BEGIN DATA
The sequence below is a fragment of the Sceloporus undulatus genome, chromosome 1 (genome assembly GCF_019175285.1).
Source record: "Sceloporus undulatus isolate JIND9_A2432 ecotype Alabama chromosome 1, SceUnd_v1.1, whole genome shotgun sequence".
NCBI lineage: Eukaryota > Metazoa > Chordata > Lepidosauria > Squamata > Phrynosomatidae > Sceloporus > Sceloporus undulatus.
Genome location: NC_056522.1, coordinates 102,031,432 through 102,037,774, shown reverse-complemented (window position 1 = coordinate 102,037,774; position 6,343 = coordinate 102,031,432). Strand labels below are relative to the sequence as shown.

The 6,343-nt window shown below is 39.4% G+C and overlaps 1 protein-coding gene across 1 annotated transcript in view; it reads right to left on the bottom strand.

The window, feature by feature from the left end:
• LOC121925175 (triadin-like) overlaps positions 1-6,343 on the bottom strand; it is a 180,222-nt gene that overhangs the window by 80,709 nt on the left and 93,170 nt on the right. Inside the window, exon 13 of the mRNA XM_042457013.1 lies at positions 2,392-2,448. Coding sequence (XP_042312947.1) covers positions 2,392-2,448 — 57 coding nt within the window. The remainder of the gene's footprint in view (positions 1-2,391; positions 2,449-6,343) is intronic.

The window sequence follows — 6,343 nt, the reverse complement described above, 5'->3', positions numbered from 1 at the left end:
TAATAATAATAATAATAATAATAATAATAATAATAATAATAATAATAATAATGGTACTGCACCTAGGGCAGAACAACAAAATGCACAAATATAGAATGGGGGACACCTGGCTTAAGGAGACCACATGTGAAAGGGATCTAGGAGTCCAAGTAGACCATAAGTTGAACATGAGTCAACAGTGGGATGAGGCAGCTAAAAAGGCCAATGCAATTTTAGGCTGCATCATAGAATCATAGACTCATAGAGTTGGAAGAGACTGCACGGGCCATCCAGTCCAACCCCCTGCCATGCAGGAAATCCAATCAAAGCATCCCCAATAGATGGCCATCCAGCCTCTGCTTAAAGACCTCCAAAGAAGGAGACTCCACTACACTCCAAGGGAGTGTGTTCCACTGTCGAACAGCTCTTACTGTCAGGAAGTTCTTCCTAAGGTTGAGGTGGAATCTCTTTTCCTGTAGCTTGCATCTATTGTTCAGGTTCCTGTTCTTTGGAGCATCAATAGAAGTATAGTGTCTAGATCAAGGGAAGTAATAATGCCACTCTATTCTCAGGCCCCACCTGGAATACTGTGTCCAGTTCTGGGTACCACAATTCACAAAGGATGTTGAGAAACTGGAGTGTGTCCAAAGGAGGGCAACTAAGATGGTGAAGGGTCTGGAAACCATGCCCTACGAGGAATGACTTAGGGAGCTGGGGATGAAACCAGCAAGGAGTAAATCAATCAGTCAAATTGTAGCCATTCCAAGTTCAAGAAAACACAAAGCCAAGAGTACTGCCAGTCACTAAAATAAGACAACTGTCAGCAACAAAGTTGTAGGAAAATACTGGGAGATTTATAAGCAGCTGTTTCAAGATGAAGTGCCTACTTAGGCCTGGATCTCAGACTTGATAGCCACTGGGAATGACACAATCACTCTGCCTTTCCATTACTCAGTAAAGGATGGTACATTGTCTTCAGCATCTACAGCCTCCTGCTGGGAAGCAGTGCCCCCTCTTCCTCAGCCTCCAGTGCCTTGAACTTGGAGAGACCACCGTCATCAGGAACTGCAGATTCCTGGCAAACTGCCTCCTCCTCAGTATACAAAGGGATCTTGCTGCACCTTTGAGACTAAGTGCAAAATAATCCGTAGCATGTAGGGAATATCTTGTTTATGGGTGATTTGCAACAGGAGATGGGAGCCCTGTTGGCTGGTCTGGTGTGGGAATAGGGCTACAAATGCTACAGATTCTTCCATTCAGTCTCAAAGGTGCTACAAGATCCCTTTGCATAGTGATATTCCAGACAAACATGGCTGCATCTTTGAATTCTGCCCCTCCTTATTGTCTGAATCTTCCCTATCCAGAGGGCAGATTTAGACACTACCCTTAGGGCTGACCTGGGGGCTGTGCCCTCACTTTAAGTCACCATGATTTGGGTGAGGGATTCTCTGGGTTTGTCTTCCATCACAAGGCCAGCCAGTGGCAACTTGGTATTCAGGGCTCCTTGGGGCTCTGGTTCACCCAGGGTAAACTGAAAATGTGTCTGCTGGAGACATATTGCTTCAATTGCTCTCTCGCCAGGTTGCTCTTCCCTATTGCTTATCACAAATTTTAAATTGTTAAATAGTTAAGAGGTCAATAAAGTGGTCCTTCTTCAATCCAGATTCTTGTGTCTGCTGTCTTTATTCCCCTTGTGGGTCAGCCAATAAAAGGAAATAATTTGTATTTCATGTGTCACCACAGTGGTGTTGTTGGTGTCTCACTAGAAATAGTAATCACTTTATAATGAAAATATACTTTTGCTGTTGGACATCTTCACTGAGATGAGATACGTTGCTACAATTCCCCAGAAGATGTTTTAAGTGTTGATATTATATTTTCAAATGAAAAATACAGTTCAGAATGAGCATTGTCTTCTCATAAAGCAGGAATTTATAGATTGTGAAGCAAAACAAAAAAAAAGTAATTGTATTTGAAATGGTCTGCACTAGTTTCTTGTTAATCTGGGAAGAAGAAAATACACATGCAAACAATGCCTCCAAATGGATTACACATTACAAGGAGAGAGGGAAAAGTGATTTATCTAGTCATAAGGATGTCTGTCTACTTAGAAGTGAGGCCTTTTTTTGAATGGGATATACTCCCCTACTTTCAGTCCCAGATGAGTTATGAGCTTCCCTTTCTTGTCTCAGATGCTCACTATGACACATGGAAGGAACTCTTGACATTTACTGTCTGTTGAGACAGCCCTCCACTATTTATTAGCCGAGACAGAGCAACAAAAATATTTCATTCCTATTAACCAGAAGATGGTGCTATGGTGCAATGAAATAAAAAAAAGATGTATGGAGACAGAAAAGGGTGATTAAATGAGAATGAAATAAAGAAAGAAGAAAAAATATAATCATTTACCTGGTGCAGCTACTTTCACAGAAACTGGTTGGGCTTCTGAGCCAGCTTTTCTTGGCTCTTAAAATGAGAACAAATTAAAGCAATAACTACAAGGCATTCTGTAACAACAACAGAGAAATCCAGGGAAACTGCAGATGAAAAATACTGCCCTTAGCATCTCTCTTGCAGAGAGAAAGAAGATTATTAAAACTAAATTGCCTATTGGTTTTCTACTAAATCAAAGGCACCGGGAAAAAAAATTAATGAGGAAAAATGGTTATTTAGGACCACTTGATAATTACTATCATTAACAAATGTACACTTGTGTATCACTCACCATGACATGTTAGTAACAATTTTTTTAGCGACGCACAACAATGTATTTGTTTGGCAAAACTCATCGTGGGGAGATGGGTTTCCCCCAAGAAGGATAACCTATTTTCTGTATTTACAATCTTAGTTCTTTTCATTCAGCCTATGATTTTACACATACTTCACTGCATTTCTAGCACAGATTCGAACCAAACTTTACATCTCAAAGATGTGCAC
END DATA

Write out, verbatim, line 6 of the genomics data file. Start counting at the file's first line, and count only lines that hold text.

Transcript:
The window, feature by feature from the left end: